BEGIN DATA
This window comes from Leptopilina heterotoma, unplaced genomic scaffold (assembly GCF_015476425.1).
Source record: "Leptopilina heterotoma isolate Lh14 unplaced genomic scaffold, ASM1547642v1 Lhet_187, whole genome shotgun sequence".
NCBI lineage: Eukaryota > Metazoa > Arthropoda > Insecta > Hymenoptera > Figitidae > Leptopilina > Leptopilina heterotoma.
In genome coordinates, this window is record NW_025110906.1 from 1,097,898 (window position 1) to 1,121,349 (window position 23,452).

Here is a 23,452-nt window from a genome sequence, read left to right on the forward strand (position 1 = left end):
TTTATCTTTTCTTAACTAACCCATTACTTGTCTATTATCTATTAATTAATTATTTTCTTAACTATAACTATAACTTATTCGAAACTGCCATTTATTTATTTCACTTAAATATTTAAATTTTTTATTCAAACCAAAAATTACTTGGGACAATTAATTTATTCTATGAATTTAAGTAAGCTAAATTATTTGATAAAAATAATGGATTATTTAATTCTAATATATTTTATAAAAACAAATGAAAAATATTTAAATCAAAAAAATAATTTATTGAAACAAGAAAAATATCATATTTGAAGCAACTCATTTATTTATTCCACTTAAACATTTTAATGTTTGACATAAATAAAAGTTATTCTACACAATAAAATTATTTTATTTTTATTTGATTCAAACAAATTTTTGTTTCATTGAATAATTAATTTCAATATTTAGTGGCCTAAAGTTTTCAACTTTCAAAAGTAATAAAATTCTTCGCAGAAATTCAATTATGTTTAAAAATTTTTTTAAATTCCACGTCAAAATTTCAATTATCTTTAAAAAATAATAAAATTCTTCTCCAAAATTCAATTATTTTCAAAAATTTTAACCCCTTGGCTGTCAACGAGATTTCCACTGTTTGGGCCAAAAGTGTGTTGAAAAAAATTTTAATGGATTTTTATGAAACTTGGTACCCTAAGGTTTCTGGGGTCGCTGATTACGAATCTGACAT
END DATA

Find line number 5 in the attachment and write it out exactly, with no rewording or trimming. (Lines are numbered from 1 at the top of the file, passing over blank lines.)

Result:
Here is a 23,452-nt window from a genome sequence, read left to right on the forward strand (position 1 = left end):